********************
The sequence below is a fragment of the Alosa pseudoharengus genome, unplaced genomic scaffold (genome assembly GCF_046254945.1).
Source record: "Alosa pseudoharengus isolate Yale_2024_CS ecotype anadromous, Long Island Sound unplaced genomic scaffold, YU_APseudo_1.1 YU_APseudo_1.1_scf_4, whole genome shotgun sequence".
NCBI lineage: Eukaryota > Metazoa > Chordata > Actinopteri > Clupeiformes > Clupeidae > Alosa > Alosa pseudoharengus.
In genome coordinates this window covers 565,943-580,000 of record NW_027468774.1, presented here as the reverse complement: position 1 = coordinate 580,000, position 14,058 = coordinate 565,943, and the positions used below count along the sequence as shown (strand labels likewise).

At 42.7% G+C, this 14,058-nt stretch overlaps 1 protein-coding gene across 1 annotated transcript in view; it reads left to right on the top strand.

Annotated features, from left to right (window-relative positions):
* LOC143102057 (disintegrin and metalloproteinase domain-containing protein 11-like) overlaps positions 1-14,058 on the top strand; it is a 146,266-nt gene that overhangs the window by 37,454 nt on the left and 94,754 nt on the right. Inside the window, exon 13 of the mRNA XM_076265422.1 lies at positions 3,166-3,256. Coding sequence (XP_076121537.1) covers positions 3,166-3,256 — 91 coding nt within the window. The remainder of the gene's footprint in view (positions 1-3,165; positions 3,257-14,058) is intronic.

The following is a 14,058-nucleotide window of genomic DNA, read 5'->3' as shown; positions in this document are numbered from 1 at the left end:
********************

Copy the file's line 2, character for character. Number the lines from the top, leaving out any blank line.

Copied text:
Source record: "Alosa pseudoharengus isolate Yale_2024_CS ecotype anadromous, Long Island Sound unplaced genomic scaffold, YU_APseudo_1.1 YU_APseudo_1.1_scf_4, whole genome shotgun sequence".